Harvest of “wild-simulated” roots is a fairly labor intensive kind of work, though, because each root must be hand dug. However, the difference in return on planting “cultivated” ginseng versus “wild-simulated” ginseng will be hundreds of dollars per pound of root. Cultivated sometimes brings as low as $20/lb, but “wild-simulated” will rarely fetch under $200/lb. It’s a big enough difference to be my deciding factor! I strongly believe the “wild-simulated” and organic method is best, therefore it is the only method I will describe here in these instructions. Besides, cultivated is fairly easy to figure out if you have the shade and the seeds, you just plant as you would any other crop. All of the other information provided here will be the same except recommended spacing. Growing Requirements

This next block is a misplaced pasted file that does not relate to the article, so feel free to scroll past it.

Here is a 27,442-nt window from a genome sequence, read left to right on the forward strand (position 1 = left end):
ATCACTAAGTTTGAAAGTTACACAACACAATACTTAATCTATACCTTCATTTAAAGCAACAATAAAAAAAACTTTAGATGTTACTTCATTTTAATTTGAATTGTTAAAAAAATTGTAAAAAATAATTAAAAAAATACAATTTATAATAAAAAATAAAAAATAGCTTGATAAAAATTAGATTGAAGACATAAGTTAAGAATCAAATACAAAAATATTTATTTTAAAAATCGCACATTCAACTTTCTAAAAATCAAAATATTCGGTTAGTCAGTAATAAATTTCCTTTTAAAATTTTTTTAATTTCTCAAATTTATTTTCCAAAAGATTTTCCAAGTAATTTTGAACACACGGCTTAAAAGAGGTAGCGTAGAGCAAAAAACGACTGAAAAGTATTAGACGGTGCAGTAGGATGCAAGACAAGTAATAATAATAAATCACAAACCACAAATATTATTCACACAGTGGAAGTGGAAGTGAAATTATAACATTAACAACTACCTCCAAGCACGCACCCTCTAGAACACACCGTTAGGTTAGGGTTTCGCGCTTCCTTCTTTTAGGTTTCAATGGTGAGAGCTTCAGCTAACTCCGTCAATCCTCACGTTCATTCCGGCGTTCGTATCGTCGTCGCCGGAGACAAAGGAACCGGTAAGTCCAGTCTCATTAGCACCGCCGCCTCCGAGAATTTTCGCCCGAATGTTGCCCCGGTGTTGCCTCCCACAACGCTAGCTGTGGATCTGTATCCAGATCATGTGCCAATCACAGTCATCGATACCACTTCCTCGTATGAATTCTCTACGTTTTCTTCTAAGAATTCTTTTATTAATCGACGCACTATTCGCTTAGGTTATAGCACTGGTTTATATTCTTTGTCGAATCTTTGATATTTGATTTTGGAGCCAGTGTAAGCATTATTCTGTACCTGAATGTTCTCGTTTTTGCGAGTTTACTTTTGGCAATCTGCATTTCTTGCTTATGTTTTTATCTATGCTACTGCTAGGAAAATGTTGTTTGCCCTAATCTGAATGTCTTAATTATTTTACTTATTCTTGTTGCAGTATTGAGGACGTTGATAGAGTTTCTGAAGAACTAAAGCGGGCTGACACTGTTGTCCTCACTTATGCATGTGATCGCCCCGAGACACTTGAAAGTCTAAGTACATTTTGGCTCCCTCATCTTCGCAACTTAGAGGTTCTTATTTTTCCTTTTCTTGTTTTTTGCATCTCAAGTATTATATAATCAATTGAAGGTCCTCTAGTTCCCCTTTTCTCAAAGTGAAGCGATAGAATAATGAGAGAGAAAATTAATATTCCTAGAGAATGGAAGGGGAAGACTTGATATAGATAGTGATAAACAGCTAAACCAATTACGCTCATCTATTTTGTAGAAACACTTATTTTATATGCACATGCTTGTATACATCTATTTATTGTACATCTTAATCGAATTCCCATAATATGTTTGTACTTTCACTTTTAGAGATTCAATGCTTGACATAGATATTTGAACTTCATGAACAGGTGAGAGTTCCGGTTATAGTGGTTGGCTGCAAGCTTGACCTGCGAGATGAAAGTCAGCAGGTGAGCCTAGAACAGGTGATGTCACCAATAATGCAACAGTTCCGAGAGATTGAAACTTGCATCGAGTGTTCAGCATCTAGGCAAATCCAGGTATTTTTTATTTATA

Ginseng needs a fairly tall shade. This means old trees that put the leaf canopy far overhead. If you don’t have that and you still are determined to grow “wild-simulated” ginseng you will want to plant the trees as well as put up shade structures and maybe join a prayer circle to give your plants the best start in life. It would be very difficult, if not impossible, to grow it with no existing trees to begin with at all. You can grow the “cultivated” variety like this, but initial cost outlay can be pretty expensive. “Wild-simulated” ginseng likes 70-80% shade, winter temps below freezing, and certain other plant friends in the vicinity. If you have a site where Christmas fern grows, it is probably good. In my favorite site these are the plants that live there: Christmas fern, spicebush, black cohosh, maidenhair fern, wild ginger, goldenseal, and false-solomon seal. The trees are hickory, red oak, tulip poplar, maple, dogwood, beech and pawpaw. Of course, I live in NW Arkansas and the trees that like this kind of spot here might be different than the ones who like your area best for ginseng. But it seems that the same companion plants that grow low to the ground with them are pretty similar all around. Others that I don’t have but may be there would be Jack-in-the-pulpit, trillium, lady’s slipper, rattlesnake fern, and other plants that like the deep woods. Where my ginseng likes to grow there is also a lot of poison ivy and Virginia creeper. These two items are the only thing I will pull from a planting area initially when I plant the seed. It will return, but I don’t want to have to mingle so closely with the poison ivy while I’m planting! There is also a different feel to the woods where ginseng likes to grow. You will be able to recognize it instantly once you feel it the first time. When I’m walking down the path to my patch in the middle of summer when it’s really hot, I can tell when I’ve entered the ginseng zone because it is instantly cooler and the shade is deeper and it just feels different.